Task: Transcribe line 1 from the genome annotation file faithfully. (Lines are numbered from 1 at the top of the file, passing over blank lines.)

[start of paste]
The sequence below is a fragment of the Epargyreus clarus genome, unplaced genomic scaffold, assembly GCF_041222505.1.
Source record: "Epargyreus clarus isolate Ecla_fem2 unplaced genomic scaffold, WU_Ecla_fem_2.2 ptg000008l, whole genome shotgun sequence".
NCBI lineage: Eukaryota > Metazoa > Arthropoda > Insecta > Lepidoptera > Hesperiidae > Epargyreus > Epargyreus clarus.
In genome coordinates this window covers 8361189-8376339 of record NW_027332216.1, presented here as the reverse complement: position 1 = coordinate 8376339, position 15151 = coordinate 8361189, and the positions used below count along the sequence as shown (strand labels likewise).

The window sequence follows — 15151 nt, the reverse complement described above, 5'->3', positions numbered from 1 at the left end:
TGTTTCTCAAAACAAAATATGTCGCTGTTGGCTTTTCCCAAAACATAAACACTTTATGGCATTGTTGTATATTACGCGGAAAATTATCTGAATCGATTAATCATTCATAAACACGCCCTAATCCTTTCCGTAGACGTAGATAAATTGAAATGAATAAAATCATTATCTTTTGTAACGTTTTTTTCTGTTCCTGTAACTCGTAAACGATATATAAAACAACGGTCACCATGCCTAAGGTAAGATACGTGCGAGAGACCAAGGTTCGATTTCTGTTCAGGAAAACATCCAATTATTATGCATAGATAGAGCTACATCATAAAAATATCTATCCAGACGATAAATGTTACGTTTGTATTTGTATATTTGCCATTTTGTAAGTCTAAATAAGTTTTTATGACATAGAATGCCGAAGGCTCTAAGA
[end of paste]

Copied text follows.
The sequence below is a fragment of the Epargyreus clarus genome, unplaced genomic scaffold, assembly GCF_041222505.1.